Voices Out of the Dark Compiled by Erik Nelson

Local attorneys anonymously shared their experience with recovery and redemption: “Recovery from dependence on alcohol has had surprising benefits beyond the expected physical health and mental clarity. I have a sense of inner peace and a much greater ability to spot and ignore drama. My life doesn’t have the same ups and downs. Everything is more level and more under control. Until I quit, I didn’t fully realize how much havoc alcohol abuse was creating in my life.” “Finding my own path was key — I had to come to terms with the reality that I was not going to be licensed at the same time as my peers. After that I also came to the realization that going through the process was my own choice. That helped a lot. I don’t like to place the blame on anyone else or the system at large. I find that counterproductive.” “My decision to get sober and stay sober is the most important decision I have ever made in my life. It is also the best decision I have ever made. I had a lucid moment where I could see my life was going to continue to worsen because of my drinking. I have been able to get and remain sober because of Alcoholics Anonymous and the Twelve Steps.”

Need Help? Attorneys who believe they are having difficulty with alcohol and substance abuse can contact: • The State Bar of California Lawyers Assistance Program: Offers attorneys and State Bar applicants confidential help with substance abuse, mental health, or a medical condition. (800) 527-4435, www.calbar.ca.gov/lap • The Other Bar: A network of recovering lawyers, law students, and judges throughout the state. (800) 222-0767, www.theotherbar.org

May/June 2016 SAN DIEGO LAWYER 31

Experience Counts Dan White and Steve Amundson are pleased to announce the addition of Fernando Kish and Shannon Sweeney as named members of the firm. The firm continues its defense of clients in civil trials throughout the Southern California region.

Fernando Kish

Shannon Sweeney

Mr. Kish’s 11-year practice focuses primarily on business litigation, public entity defense, professional liability, complex civil litigation and appeals. Mr. Kish earned his undergraduate degree from the University of California, Riverside and his law degree from Loyola Law School, Los Angeles. During law school, Mr. Kish served as a Senior Production Editor for the Loyola of Los Angeles Entertainment Law Review and as a member of the Scott Moot Court Honor’s Board. He also represented Loyola Law School as a participant in the Philip C. Jessup International Law Moot Court Competition, where he and his team earned high marks for written and oral advocacy. He has earned an AV Preeminent Rating from Martindale-Hubbell continuously since 2013, and has been selected as a Top Lawyer for Business Litigation by San Diego Magazine since 2014. Most recently, Mr. Kish was listed as a recipient of San Diego Business Journal’s “Best of the Bar” award for 2016. Mr. Kish is an avid baseball fan and enjoys spending time behind a grill. However, his greatest passion is spending quality time with his wife, 4 year old daughter and 2 year old son.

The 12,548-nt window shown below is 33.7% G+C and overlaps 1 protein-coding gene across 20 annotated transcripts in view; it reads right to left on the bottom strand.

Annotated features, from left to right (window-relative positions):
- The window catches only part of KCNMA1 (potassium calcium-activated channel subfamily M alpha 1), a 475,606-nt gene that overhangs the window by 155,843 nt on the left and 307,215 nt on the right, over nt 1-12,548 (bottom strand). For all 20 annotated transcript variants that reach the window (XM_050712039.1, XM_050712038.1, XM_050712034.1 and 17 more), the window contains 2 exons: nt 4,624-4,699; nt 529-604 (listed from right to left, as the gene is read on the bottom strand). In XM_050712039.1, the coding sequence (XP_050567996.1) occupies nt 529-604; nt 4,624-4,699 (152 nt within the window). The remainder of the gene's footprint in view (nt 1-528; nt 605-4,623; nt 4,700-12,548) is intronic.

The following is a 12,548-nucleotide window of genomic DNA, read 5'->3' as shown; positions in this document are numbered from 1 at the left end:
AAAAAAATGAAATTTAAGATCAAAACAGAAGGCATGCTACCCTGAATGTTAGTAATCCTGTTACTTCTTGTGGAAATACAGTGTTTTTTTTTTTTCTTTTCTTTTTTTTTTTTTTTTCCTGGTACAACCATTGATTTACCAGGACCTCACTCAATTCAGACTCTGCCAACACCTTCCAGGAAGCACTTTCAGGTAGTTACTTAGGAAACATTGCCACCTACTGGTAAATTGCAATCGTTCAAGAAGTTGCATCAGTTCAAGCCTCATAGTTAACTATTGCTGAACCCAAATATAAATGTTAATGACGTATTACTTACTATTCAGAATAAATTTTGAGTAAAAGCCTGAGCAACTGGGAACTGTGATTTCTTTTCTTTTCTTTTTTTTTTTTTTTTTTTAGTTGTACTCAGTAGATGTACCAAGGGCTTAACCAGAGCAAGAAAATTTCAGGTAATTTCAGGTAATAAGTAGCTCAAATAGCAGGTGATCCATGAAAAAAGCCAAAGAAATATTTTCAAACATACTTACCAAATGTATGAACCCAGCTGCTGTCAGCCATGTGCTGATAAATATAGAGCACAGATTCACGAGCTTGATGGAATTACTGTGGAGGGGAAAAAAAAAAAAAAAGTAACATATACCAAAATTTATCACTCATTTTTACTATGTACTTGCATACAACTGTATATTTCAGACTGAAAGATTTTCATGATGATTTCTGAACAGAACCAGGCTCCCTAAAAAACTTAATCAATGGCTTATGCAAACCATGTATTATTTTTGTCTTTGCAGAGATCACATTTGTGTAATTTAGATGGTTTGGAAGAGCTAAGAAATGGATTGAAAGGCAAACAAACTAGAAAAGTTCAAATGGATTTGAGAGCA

Ms. Sweeney’s 16-year litigation practice focuses on complex commercial disputes, including primarily the defense of consumer and products liability class actions, securities litigation, and pharma/biotech litigation, in both state and federal courts. In addition to her busy practice, Shannon has been honored to teach at trial and deposition courses for the National Institute of Trial Advocacy for the past eight years. Shannon obtained her Juris Doctorate at the University of San Francisco School of Law where she was a member of (and published for) the Law Review, a member of the Moot Court Board, the winner of the McFetridge Award for best trial advocate, the Advocate of the Year Competition Finalist, and a member of the National Moot Court and Appellate Advocacy Competitions teams. She received her Bachelor of Arts in both Art History and Theater at Scripps College. She is licensed to practice in California, New York and Texas. Shannon is the mom to a wonderful 5 year old. When not with her, Shannon prefers to spend her free time at the theater or outside, camping, cycling or skiing. She lives in Mission Hills and is a local San Diegan.